Indian Country Applauds Passage of Trust Reform Bill

Fawn Sharp

Fawn Sharp, President of the Affiliated Tribes of Northwest Indians

Published June 13, 2016

WASHINGTON —Native American tribes are applauding today’s passage of a congressional bill which will advance Native American self-determination, according to President Fawn Sharp of the Affiliated Tribes of Northwest Indians (ATNI). The Senate has passed The Indian Trust Asset Reform Bill, HR 812. It passed the House of Representatives earlier this year.

“This piece of legislation is a great example of the advocacy and strength of our regional tribal organization—the Affiliated Tribes of the Northwest Indians—and the legacy of strong leadership dedicated and fiercely committed to holding the United States accountable to upholding its trust responsibility.” said President Sharp

“This is the first Indian policy bill to pass this Congress and many tribal leaders are calling it the most significant piece of trust reform legislation to come out of Congress in two decades,” she said.

This bill will enable tribes to exercise more control over their trust assets without first being approved by the U.S. Department of the Interior,” said Sharp. “We urge President Obama to sign this historic legislation without delay,” she said.

The bill, introduced by Rep. Mike Simpson, R-Idaho, passed the House in February of this year by a voice vote. It was then forwarded to the Senate for consideration where Senator Michael Crapo, R-Idaho, led the charge to ensure its passage.

“This legislation originated with Tribes, which is where Congress should look when we are dealing with bills that affect Indian Country. Tribes are capable of efficiently managing their own assets and deserve to be in the driver’s seat when doing so,” Crapo said.

Tribes volunteering for the program addressed in the bill will submit a management plan to the Secretary of the Department of Interior to list the trust assets and detail their management objectives and priorities, said Sharp.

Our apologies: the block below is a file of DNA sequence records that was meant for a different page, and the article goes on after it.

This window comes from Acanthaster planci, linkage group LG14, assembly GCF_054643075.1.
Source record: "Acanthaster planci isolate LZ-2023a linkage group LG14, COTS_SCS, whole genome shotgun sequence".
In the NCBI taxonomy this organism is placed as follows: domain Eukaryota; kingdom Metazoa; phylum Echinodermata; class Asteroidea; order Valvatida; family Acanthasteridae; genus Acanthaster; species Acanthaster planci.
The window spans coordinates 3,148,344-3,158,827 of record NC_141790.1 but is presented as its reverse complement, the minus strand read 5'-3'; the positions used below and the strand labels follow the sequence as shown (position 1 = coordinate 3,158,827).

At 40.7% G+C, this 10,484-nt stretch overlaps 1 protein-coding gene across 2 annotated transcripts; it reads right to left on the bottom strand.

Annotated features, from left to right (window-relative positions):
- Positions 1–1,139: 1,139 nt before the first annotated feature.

“For years, we’ve been asking to manage our own assets and make our own decisions about our resources so we can do what’s best for our tribes. Today we can say we will finally have the flexibility to make choices based on what is best for us. We want to thank Congressman Simpson and Senator Crapo for working so hard to get this bill passed. We’re looking forward to seeing it signed by President Obama,” Chairman Chief Allan of the Coeur d’Alene Tribe.

“We’re thrilled about this. Many of us have been working on this issue for a decade. After all, who would know better how to manage tribal trust resources than tribes themselves?” said Ernie Stensgar,  Vice-Chairman of the Coeur d’Alene Tribe and Chairman of ATNI’s Trust Reform Committee. Stensgar testified in Congress on the benefits of the bill.

The Indian Trust Asset Reform Bill provides for the restructuring of the Office of Special Trustee (OST), which was intended to be a temporary entity that would oversee certain financial reforms of Indian trust funds at the Department of Interior. Despite having completed the reforms with which it was tasked, OST’s role and its budget have expanded over the years, taking money from other Bureau of Indian Affairs  programs that have been facing budget decreases despite growing needs. This legislation will transfer the necessary and relevant activities OST performs to the Undersecretary of the Department of Interior. The efficiencies gained from this would provide an immediate benefit to Indian Country, said Sharp.

ATNI is an organization serving 57 tribes in six northwest states. Sharp is also president of the Quinault Indian Nation and vice president of the National Congress of American Indians.

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This BBSNews article was syndicated from Native News Online, and written by Native News Online Staff. Read the original article here.